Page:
What Happens When A Christian Is Imprisoned?

wurmbrand, man and his workPost by Pastor Tim – Some years back North Korea separated imprisoned Christians from the rest of the concentration camp population.  Why?  Because in the midst of their own suffering, imprisoned Christians were a witness to others, and more and more prisoners came to faith in Jesus Christ!  Pastor Foley wrote about one such North Korean prison story – if you haven’t read it yet, it is worth your time.

I was reminded by this as I read Richard Wurmbrand: The Man and His Work, by Merv Knight, co-founder of Voice of the Martyrs Australia. He told the story of Nikolai Khamara who died because of being tortured in prison.  He had been tortured in severe and horrifying ways, which included burns, wounds, bruises and having his tongue cut out.  In the book Extreme Devotion, it is recorded that when threatened with having his tongue cut out Khamara replied,

Praise the Lord Jesus Christ.  There, I have said the highest words that can be said.  And if you wish, you can now cut out my tongue (Extreme Devotion, Day 264).

But what was most amazing to me was not the fact that Khamara suffered and died for the cause of Christ, but that he was originally arrested and imprisoned for robbery.  Khamara was not a Christian . . . he was a thief.  In his own words he said “I am a lost man.”  But while he was serving a 10 year prison sentence for his crimes, he was surrounded by Christians imprisoned for their faith.

Merv Knight recounted what happened to him while in prison.  He said,

Khamara watched the Christians and wondered what kind of beings they were.  They were men, but they would show joy despite their suffering and would sing in very dark hours.  When they had a piece of bread, they shared it with someone who had none.  Their faces would shine as they spoke to someone whom Khamara could not see. (pg. 18)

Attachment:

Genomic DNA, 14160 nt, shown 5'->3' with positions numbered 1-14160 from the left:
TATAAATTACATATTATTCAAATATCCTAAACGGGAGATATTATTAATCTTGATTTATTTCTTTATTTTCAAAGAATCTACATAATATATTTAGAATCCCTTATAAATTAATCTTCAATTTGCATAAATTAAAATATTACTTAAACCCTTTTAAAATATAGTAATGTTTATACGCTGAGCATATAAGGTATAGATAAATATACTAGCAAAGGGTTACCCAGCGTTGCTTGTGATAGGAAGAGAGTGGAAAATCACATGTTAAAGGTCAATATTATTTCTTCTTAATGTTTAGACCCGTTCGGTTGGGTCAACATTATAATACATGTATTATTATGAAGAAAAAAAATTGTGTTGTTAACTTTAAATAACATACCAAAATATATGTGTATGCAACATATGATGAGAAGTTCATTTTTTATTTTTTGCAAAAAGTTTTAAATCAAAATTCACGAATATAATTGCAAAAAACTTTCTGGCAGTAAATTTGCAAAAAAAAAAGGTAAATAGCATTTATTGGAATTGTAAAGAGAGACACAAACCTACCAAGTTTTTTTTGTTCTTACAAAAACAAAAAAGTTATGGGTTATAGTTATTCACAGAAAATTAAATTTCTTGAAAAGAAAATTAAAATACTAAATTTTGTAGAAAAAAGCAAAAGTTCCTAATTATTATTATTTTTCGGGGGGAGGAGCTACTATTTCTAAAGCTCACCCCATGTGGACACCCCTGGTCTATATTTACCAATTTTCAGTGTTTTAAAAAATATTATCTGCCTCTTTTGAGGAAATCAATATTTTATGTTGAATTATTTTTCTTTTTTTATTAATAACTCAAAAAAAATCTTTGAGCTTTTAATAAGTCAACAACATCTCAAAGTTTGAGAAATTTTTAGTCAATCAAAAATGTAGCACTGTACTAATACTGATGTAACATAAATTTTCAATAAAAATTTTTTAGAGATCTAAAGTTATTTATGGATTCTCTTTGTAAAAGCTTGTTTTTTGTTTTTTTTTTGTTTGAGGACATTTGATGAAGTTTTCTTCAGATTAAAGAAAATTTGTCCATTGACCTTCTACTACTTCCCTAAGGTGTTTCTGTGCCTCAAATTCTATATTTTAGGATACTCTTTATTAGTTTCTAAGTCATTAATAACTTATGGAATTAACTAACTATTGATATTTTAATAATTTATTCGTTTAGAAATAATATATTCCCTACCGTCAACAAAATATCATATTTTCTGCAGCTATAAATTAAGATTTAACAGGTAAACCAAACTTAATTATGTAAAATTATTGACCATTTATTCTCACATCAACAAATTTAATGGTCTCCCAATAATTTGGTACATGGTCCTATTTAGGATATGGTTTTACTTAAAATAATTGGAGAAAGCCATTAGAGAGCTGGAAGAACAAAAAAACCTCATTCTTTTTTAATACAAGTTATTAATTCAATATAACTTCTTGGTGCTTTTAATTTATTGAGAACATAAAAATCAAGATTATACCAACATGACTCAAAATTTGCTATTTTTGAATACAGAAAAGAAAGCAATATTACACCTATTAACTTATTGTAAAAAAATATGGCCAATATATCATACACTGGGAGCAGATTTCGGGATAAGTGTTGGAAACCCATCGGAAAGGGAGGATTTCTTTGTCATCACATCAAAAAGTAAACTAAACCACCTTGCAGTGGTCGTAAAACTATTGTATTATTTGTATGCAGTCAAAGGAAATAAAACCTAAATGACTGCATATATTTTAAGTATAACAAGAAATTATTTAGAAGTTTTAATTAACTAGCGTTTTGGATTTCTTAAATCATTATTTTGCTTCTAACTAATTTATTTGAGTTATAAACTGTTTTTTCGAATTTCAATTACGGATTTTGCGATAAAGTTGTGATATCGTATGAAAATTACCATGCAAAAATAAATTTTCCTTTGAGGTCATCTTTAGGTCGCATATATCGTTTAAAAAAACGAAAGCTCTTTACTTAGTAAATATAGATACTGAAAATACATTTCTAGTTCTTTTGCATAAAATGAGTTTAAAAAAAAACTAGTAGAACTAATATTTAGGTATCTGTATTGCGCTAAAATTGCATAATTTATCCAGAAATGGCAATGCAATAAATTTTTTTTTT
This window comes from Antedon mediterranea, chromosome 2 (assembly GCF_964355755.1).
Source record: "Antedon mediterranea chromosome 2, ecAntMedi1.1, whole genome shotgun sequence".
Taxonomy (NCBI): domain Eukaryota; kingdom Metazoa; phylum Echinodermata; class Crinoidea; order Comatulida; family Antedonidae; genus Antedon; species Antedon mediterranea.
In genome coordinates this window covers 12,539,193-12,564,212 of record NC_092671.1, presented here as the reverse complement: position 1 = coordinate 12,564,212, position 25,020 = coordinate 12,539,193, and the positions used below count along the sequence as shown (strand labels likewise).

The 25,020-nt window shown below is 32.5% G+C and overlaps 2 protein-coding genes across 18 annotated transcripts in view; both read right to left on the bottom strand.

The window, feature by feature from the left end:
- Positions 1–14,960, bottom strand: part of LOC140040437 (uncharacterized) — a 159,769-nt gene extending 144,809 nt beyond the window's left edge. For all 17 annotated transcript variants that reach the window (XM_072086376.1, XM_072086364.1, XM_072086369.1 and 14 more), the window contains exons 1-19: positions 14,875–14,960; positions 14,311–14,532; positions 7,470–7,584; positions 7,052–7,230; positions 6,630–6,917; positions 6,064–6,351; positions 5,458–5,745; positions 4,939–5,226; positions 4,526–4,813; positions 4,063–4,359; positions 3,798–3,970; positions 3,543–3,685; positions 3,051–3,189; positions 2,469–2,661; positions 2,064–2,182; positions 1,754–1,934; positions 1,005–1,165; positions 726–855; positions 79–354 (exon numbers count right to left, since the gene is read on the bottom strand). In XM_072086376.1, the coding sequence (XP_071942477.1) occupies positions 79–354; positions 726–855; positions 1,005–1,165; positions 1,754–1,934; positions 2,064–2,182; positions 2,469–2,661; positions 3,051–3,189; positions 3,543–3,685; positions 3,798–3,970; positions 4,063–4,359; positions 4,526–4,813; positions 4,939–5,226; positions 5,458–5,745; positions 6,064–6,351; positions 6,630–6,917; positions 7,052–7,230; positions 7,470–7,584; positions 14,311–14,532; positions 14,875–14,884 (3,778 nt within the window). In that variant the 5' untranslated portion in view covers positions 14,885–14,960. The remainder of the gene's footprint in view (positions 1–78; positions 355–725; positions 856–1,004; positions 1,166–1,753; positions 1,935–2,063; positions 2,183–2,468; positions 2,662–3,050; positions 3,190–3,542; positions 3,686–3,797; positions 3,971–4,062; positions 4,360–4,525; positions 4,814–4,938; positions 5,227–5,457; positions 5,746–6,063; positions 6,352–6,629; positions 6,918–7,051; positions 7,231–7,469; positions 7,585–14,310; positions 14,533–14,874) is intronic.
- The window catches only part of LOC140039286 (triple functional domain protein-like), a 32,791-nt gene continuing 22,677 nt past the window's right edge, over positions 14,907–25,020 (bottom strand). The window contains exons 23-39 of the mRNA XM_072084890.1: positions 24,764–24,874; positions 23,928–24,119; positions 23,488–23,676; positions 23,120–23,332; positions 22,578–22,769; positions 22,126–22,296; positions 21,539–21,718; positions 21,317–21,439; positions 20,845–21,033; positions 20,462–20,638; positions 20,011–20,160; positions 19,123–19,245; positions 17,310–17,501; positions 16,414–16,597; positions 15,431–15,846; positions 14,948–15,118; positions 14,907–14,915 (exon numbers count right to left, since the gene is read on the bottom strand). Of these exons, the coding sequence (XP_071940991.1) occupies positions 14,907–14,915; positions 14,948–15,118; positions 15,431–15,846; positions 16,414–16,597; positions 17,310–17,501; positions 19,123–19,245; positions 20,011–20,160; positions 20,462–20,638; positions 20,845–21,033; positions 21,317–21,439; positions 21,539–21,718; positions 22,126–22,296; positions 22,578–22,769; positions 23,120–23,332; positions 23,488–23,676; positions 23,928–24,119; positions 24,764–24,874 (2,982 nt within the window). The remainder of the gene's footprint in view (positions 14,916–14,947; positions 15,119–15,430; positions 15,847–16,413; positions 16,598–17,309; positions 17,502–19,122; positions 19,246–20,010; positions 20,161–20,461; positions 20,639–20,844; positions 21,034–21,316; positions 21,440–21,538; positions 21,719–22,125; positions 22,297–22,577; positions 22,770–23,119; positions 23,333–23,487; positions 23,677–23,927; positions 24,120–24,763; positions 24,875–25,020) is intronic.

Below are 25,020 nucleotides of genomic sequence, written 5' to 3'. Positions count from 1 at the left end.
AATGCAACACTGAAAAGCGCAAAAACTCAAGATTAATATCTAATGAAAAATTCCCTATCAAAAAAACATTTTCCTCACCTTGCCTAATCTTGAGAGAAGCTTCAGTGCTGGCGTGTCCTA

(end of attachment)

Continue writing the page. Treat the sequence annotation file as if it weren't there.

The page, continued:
Through the witness of these Christians, and the realization that he was a lost man, Khamara gave his life to Christ in a prison cell.  Khamara’s life was forever changed because of the witness of those Christians who were imprisoned for their faith.

Whether it’s the more recent stories of North Korean Christians in concentration camps, or the documented stories of Christians imprisoned under the Soviet Union . . . one thing seems to always be the same – even in the worst places, Christians are sharing the gospel and Jesus is redeeming lives.

Not even prison camps or concentration camps can change that.

Posted in Book Reviews, North Korea, persecution, Ransoming the Captive | Tagged , , | 1 Comment

The Tangible Rewards Of Persecution

Logo 071414In response to my post last week on greeting reports of increased Christian persecution with leaps of joy, my esteemed friend Merv Knight, co-founder of Voice of the Martyrs Australia and noted historian of the Rev. Richard Wurmbrand, recounted a story for me that Rev. Wurmbrand would often share in his preaching about the tangible rewards of leaping for joy amidst persecution:

Richard explained how he preached a sermon every day in solitary confinement. He said there was nobody there to listen to him, but he knew the Angels liked a good sermon so he preached to them.

He would sing, he would preach, he would pray and meditate. Then, he said, one day he remembered what is written in the Gospels: “Rejoice and leap for joy!” So he thought to himself, that is something I have not done. So he began to leap up and down around his cell and rejoice. A guard looked through the peephole in the door, saw Richard leaping and jumping and concluded he had gone mad. The guard did not want trouble, so he came in to try to calm Richard down, and told him to be quiet and to be calm and he would bring him something. So Richard sat quietly, and a few minutes later the guard came in and gave him half a loaf of bread. Richard said that at that time their prison ration was one slice of bread a week. This was like Christmas!